The scale of the problem is daunting, but there’s surprisingly little agreement on how much dealing with a thawing Arctic will cost. Over a dozen experts interviewed for this article admitted they weren’t sure how many Americans live on permafrost; a recent paper published in Population and Environment suggested a ballpark of around 170,000 people. Nor can anyone agree how much ice is where, much less how it might thaw. 

Nearly a third of Arctic research is based on data from just two field stations: Abisko, Sweden, and Toolik Lake, Alaska. And researchers usually collect data during the Arctic’s short summer field season, even though winter conditions may look very different, making conclusions less accurate. For instance, recent studies have found that emissions of carbon and methane released by thawing permafrost have been drastically underestimated. There are 1.6 trillion metric tons of carbon currently stored in permafrost — twice what’s now in the atmosphere. New projections suggest that the amount of greenhouse gas emissions from permafrost could equal those emitted from the rest of the United States by the end of the century.

A researcher at Toolik Field Station charts the collapse of ground on the Alaskan tundra after frozen underground soil thawed.
Scott Canon / Kansas City Star / MCT via Getty Images

“It’s clear that the models are not capturing all the key pieces,” said Anna Liljedahl, a climate scientist at the Woodwell Climate Research Center, who is based in Homer, Alaska. 

Research attempting to settle these questions generally falls into one of two camps. There’s top-down, like Liljedahl’s work with the Permafrost Discovery Gateway, which uses high-resolution satellite imagery to record thaw slumps and surface water changes. Machine learning and supercomputers have helped Liljedahl closely map visible ice wedges, creating a more comprehensive view of the Arctic, but can only infer what’s under the surface through identifying types of soil or vegetation.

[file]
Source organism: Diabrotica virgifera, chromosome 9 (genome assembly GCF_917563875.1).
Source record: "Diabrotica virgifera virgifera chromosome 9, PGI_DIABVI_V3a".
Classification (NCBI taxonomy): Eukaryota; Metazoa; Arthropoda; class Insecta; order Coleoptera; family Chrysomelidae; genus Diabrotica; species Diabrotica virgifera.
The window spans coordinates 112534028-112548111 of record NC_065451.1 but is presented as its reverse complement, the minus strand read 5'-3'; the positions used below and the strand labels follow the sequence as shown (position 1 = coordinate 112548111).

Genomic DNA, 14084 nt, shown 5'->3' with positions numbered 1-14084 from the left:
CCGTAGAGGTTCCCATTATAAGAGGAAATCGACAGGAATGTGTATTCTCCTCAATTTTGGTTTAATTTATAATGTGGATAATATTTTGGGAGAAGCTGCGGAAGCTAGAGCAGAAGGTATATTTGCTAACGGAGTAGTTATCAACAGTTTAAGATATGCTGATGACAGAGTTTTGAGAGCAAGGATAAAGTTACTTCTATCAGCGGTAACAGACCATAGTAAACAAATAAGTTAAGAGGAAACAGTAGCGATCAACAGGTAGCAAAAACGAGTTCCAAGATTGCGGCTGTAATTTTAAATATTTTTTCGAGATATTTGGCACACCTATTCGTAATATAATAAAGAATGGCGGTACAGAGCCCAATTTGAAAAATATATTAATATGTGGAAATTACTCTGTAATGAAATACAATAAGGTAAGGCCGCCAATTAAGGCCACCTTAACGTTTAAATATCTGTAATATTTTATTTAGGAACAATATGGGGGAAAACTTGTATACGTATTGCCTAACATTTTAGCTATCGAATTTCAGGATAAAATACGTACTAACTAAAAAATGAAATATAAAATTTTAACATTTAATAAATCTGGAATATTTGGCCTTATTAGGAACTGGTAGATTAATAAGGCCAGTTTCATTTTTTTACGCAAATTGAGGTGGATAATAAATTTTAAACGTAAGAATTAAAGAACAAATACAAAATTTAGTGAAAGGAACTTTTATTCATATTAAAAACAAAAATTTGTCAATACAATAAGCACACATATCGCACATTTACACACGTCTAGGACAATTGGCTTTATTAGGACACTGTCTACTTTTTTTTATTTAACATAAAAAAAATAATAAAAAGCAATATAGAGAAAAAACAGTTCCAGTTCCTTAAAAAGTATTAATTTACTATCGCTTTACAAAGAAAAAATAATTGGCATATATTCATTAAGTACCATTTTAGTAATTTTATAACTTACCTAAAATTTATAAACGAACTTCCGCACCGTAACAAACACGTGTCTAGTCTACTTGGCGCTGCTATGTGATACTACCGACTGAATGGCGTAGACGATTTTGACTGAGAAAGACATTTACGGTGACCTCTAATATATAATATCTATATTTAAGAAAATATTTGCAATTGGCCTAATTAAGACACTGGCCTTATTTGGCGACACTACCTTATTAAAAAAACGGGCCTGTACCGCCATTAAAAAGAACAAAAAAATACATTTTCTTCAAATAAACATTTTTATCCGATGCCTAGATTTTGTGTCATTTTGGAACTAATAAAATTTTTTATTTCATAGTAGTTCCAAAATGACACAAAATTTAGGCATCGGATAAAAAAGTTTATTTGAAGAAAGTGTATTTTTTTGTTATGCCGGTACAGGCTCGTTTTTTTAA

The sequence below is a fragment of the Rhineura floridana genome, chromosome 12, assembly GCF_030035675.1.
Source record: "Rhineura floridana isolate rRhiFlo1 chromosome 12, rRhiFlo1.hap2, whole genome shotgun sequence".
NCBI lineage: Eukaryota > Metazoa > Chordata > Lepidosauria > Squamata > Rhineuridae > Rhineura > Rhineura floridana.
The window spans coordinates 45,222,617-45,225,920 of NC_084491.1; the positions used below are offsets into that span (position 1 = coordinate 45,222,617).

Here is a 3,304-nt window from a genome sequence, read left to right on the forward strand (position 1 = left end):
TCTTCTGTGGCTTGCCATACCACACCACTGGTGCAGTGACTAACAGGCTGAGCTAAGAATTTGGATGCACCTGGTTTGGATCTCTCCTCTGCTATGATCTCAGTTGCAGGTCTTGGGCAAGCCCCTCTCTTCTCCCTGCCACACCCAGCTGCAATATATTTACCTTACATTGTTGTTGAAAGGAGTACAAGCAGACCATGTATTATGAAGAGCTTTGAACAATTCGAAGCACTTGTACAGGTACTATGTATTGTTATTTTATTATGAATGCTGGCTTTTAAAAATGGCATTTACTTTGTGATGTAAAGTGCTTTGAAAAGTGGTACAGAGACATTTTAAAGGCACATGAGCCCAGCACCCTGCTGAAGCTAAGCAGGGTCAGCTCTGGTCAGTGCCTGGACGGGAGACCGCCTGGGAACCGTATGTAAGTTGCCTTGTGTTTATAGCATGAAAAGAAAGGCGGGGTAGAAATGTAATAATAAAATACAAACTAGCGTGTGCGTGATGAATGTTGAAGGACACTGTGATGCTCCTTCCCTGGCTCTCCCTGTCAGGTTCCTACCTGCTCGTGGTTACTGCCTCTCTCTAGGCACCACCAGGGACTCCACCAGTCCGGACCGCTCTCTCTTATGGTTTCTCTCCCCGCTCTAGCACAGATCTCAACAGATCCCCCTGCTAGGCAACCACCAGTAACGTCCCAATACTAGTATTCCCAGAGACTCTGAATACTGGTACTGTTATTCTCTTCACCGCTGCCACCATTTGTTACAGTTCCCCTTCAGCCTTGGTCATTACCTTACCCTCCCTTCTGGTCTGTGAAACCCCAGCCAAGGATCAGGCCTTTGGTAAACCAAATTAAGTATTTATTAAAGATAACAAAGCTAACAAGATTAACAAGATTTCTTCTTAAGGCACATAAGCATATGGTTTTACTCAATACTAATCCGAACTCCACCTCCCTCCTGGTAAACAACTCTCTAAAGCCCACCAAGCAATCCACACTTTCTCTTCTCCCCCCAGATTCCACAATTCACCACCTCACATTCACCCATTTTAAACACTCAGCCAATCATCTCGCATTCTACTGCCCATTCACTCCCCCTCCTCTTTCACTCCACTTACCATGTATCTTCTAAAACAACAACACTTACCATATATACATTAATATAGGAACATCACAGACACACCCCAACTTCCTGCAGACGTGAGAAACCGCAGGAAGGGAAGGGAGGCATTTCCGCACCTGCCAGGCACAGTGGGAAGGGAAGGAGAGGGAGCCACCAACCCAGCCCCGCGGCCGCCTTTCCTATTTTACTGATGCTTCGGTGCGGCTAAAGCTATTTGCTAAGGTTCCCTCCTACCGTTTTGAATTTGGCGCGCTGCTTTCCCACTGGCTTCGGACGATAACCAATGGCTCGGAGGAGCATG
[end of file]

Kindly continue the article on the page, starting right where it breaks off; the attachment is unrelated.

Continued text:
The second approach is bottom-up: Romanovsky’s boreholes, for instance, deliver very detailed measurements from specific places, but researchers have to extrapolate to draw larger conclusions. Yet all permafrost is not equal. Take a type of permafrost called yedoma: frozen, silty muck from the Pleistocene era that releases 10 times more greenhouse gases than other types of thawing ice. Additionally, research indicates yedoma-rich regions may be warming the most quickly. So knowing how much yedoma there is, and where, is critical.

Scientists like Hasson hope to advance a third approach using airborne imaging spectroscopy, essentially mounting a fancier version of the laser on his sled to planes, a more efficient research method. This technique can detect large methane emissions, and Hasson can then use very low radio frequencies to identify what’s happening below the surface, identifying methane hotspots and providing information on the scale that infrastructure planning requires. 

a man in green camoflague fatiges holds his hand to his ear while standing in a green lush area
Nicholas Hasson carries very low-frequency radio equipment mounted on a framepack so he can walk through Alaska’s forested terrain and create a map of the subsurface to help understand where giant ice wedges are melting beneath the ground. Sean McDermott / Grist

The question is, why aren’t we doing this method at scale?” Hasson said. “Why am I not in a plane right now flying over Alaska?” The Department of Energy considers permafrost thaw and its emissions a threat to national security, and is partly funding Hasson’s research, along with NASA and the National Science Foundation. 

Much is at stake. Dmitry Streletskiy, a geographer at George Washington University, explained that long before ice begins to thaw, warming decreases permafrost’s ability to support structures. In the spring of 2020, the 800-mile Trans-Alaskan Pipeline reported its first instance of “slope creep,” as thawing permafrost jeopardized its structural integrity. That’s likely what happened in the Siberian city of Norilsk a few months later, where thawing ruptured a huge fuel reservoir, prompting a cataclysmic diesel spill that dyed the region’s rivers blood-red. 

Streletskiy started his career focused on ecosystems, but realized that “unless you put monetary values to things, it doesn’t get much attention. His most recent study found that 70 percent of major Arctic infrastructure is in areas that permafrost thaw could put at risk of damage within the next 30 years, increasing maintenance costs by $15.5 billion dollars, as well as causing another $21.6 billion in damages. And those are the paper’s most conservative estimates.